My wife, Susanna, passed this along to me: John Donne’s 1608 poem, “Upon the Annunciation and the Passion falling upon one day,” which I thought deserved to be remembered here. After 2016, these stars will not align for more than a century. The poem deserves several readings.

Some brief reflections.

One of the paradoxes of liturgical time is that sometimes events get aligned and compressed in ways that defy linear narrative, but possess a reason all the same. These are the kinds of correspondences that John Keble loved: mimesis in time, as the Blessed Virgin both receives her Annunciation and relinquishes her unborn Son. It is just this kind of slant bending of space-time that the Metaphysical poets loved to riff on (Donne, recall, wrote often on liturgical time — his “Nocturnal upon St. Lucy’s Day,” the day both darkest and brightest, being another gem).

It is hard enough trying to explain the significance of the calendar to my Protestant friends, let alone to keep the feasts and fasts myself in a way that is not overly fastidious or artificial. It is not simply a question of communal identity, in a sociological kind of register: the Holy Spirit “speaks” through the calendar, and this becomes a form of proclamation or kerygma of the purest sort, the kind that the “heavens” rather than the Reformed pastors “declare.” It is a form of preaching that is stronger for its own passive or accidental character: symbol in the fourth dimension. And, sadly, it is a word that is jumbled by the intrusions of the Revised Common Lectionary, the translation or non-translation of feasts, the division between the Eastern and Western Churches — in short, by the whole history of schism and all the ways that the private wills of parish and denomination silence with white noise the universal proclamation.

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At the risk of ruining things, a few words on Donne’s words. The poem begins:

Tamely, frail body, abstain today; today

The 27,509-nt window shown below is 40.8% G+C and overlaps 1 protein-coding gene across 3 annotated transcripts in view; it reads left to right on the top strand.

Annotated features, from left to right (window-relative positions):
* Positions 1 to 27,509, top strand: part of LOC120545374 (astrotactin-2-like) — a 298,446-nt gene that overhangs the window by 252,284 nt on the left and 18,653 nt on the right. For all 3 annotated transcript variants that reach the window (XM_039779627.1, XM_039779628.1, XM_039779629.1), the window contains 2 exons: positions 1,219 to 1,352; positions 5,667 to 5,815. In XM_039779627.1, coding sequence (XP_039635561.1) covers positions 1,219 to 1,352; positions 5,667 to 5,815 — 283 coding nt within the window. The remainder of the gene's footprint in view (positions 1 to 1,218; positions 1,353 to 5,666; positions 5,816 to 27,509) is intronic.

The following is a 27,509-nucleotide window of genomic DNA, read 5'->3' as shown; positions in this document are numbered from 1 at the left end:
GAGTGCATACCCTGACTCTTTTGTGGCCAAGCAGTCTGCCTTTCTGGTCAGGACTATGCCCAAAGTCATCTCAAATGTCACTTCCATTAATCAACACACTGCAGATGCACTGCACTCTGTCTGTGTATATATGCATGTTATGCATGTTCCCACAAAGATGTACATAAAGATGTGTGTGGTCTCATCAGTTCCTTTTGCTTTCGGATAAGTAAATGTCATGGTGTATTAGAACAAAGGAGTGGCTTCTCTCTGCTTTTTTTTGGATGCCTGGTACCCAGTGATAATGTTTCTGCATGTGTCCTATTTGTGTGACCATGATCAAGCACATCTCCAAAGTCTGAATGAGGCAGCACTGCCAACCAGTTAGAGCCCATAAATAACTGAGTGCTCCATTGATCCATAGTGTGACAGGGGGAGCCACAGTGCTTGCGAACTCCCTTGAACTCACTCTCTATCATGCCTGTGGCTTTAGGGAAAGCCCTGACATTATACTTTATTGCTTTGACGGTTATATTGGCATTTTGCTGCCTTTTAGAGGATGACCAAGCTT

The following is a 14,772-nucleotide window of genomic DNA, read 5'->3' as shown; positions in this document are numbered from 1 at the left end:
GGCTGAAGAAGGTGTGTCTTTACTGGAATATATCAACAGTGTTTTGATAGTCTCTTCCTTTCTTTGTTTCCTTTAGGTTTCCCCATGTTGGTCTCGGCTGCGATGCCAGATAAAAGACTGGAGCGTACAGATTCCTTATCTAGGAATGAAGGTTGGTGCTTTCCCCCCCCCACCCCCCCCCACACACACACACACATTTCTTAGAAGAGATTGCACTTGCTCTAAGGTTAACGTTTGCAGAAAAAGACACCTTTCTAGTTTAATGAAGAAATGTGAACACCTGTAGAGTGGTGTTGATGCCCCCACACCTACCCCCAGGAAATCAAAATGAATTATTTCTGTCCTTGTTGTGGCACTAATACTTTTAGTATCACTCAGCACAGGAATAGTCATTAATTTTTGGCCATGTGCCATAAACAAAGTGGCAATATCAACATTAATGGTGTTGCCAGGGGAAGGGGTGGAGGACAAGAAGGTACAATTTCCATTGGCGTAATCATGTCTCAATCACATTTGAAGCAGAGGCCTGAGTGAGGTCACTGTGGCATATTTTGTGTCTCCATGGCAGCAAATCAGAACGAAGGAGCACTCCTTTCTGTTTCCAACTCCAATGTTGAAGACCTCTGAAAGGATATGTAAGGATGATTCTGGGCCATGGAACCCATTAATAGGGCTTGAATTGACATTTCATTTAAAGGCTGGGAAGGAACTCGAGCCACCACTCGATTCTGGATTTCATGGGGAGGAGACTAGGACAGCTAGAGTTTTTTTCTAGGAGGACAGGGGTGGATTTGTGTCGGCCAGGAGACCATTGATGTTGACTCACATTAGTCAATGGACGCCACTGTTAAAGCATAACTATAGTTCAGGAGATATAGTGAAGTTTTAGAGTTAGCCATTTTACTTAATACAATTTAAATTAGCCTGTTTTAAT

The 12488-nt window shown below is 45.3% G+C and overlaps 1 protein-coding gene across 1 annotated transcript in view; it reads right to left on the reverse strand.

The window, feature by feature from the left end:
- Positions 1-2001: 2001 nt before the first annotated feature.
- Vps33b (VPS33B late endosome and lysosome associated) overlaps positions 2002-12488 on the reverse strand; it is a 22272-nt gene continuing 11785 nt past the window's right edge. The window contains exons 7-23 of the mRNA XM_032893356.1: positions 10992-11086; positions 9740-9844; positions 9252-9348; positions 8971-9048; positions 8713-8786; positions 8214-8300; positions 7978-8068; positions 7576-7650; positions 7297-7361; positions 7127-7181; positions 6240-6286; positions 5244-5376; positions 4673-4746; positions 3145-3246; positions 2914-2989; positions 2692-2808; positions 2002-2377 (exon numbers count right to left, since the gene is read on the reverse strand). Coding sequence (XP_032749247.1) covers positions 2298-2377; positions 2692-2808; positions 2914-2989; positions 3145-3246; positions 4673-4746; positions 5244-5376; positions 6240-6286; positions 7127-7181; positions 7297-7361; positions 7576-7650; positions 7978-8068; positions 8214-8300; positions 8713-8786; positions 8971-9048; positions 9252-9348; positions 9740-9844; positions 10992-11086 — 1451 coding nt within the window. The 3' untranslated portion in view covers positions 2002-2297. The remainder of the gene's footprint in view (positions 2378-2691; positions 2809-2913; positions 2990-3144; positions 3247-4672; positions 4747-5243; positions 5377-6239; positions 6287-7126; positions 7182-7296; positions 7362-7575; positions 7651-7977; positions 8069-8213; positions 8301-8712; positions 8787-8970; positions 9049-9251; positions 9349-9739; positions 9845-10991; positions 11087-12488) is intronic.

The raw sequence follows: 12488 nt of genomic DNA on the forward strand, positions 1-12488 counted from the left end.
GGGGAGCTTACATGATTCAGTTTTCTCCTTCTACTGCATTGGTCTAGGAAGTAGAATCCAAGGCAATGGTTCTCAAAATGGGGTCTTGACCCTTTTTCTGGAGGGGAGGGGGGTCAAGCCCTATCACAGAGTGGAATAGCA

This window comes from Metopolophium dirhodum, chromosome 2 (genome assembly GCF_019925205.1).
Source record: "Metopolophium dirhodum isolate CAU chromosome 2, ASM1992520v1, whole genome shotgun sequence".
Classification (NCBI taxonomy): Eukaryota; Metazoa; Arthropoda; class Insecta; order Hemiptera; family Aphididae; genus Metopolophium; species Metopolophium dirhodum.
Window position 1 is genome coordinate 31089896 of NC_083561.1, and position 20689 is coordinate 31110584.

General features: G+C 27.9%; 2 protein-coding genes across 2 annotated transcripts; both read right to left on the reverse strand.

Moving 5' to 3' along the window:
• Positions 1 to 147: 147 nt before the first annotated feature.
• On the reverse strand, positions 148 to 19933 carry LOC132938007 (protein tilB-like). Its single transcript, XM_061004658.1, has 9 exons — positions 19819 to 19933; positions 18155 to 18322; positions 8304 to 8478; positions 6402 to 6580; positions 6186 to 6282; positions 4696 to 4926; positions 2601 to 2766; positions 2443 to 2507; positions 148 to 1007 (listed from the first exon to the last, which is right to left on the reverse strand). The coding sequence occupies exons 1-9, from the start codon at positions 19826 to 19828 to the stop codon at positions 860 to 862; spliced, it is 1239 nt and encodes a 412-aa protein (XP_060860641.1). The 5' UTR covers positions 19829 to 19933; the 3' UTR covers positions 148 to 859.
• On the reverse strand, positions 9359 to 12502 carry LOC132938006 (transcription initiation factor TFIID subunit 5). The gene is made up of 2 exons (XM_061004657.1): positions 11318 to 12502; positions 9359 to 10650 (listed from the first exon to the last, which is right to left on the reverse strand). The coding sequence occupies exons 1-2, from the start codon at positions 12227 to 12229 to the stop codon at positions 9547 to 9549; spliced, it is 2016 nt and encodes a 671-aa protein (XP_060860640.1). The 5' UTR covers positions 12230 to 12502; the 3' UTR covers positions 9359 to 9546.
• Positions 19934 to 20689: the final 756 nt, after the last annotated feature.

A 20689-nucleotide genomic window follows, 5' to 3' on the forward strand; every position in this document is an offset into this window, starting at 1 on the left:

My soul eats twice, Christ hither and away.

As though it were actually possible to receive the host from two Masses simultaneously, Donne’s soul (and words) travel between these parallel universes of Annunciation and Passion, the herald of Emmanuel and the sign of God’s seeming absence. Something of the eternity of God is present in the “today, today” that the speaker experiences: God’s eternal present rendered tangible to the homo liturgicus in a way not accessible to non-symbolic postmodernity. And despite the abstinence, there is food.

She sees Him man, so like God made in this,
That of them both a circle emblem is,
Whose first and last concur; this doubtful day
Of feast or fast, Christ came and went away;

The confluence becomes a chance of speaking the Chalcedonian mystery, of “God made.” Rightly, Donne focuses the feasts through the eyes of Mary the Theotokos. It is her vision that mostly (only) can make sense of these things.

She sees Him nothing twice at once, who’s all;
She sees a Cedar plant itself and fall,
Her Maker put to making, and the head
Of life at once not yet alive yet dead;

sf17-190-192s1Mary’s vision of the Cedar, born of the Psalms and Donne’s imagination, is perhaps one of the most riveting and original images in the poem. Christ is not hung on the tree; he is the tree, the raw material of the tabernacle or the temple snuffed out before it is even hewn. Everything in Mary’s world is colliding: her 15- and 50-year-old selves, Luke’s Gabriel and John’s Passion:

She sees at once the virgin mother stay
Reclused at home, public at Golgotha;

She sees, that is, herself, as though she has become a trans-scriptural persona, capable of looking in from some eternity on her own two most harrowing days and seeing them merging slowly like heavenly bodies.

How well the Church, God’s court of faculties,
Deals in some times and seldom joining these! […]

This Church, by letting these days join, hath shown
Death and conception in mankind is one:
Or ‘twas in Him the same humility
That He would be a man and leave to be.

It is the Church, not the Reformed pastor, who speaks through the calendar and its hesitancy to let this strange alignment occur too frequently. The figure is polysemous: “in my beginning is my end.” Humility accomplishes kenosis and crucifixion.

He shall come; He is gone.

This is the most pressing convergence, the terror of conception and the empty tomb that veers cavalierly toward nihilism and at the last minute portends (but does not speak) its own reversal and resolution (Listen, you can hear it: He is gone; He shall come).

Treasure this. It will not happen again for over a century.

Other posts by Michael Cover are here. The featured image is a 14th century ivory diptych at the Met. It is in the public domain. 

About The Author

The Rev. Dr. Michael Cover is assistant professor of theology at Marquette University and a priest associate at Trinity Episcopal Church in Wauwatosa.

A graduate of Harvard, Yale, and the University of Notre Dame, he was ordained a priest in the Diocese of Dallas in 2010.

 

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Awesome reflection! Thanks, Fr. Cover. In fact I preached on this poem, for better or worse, at today’s Good Friday liturgy. One minor addendum… It seems to me the “she” throughout is the poet’s soul (but the Virgin is exemplary of the human soul, so your point is well taken).

“My soul eats twice, Christ hither and away. / She sees Him man, so like God made in this…”

I only raise the point because I lingered on it in my homily.